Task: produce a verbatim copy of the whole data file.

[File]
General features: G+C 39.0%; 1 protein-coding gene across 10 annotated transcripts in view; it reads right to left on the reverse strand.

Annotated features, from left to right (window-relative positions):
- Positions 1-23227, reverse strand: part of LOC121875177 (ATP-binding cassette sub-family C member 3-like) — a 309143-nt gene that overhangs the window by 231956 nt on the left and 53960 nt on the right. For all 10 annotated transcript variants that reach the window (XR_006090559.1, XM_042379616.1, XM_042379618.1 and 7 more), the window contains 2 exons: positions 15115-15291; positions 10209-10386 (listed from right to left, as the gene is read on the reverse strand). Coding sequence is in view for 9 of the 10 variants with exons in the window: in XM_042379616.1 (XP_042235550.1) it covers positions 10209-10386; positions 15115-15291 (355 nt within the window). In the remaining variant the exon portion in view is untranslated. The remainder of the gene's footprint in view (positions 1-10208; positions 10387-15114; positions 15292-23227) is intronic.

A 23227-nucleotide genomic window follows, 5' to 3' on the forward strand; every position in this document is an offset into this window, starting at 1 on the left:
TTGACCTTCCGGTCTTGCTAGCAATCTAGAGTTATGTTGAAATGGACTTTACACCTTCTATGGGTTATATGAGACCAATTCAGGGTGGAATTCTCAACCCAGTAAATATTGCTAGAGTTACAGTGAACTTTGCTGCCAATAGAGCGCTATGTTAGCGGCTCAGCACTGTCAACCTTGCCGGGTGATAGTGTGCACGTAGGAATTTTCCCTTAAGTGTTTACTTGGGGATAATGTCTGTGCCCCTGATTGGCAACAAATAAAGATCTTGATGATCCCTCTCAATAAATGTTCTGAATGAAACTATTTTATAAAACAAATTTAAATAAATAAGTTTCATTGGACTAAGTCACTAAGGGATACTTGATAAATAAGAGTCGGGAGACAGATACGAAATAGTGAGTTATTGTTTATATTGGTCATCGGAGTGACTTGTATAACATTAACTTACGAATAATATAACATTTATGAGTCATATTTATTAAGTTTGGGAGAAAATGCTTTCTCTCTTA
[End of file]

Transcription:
General features: G+C 39.0%; 1 protein-coding gene across 10 annotated transcripts in view; it reads right to left on the reverse strand.

Annotated features, from left to right (window-relative positions):
- Positions 1-23227, reverse strand: part of LOC121875177 (ATP-binding cassette sub-family C member 3-like) — a 309143-nt gene that overhangs the window by 231956 nt on the left and 53960 nt on the right. For all 10 annotated transcript variants that reach the window (XR_006090559.1, XM_042379616.1, XM_042379618.1 and 7 more), the window contains 2 exons: positions 15115-15291; positions 10209-10386 (listed from right to left, as the gene is read on the reverse strand). Coding sequence is in view for 9 of the 10 variants with exons in the window: in XM_042379616.1 (XP_042235550.1) it covers positions 10209-10386; positions 15115-15291 (355 nt within the window). In the remaining variant the exon portion in view is untranslated. The remainder of the gene's footprint in view (positions 1-10208; positions 10387-15114; positions 15292-23227) is intronic.

A 23227-nucleotide genomic window follows, 5' to 3' on the forward strand; every position in this document is an offset into this window, starting at 1 on the left:
TTGACCTTCCGGTCTTGCTAGCAATCTAGAGTTATGTTGAAATGGACTTTACACCTTCTATGGGTTATATGAGACCAATTCAGGGTGGAATTCTCAACCCAGTAAATATTGCTAGAGTTACAGTGAACTTTGCTGCCAATAGAGCGCTATGTTAGCGGCTCAGCACTGTCAACCTTGCCGGGTGATAGTGTGCACGTAGGAATTTTCCCTTAAGTGTTTACTTGGGGATAATGTCTGTGCCCCTGATTGGCAACAAATAAAGATCTTGATGATCCCTCTCAATAAATGTTCTGAATGAAACTATTTTATAAAACAAATTTAAATAAATAAGTTTCATTGGACTAAGTCACTAAGGGATACTTGATAAATAAGAGTCGGGAGACAGATACGAAATAGTGAGTTATTGTTTATATTGGTCATCGGAGTGACTTGTATAACATTAACTTACGAATAATATAACATTTATGAGTCATATTTATTAAGTTTGGGAGAAAATGCTTTCTCTCTTA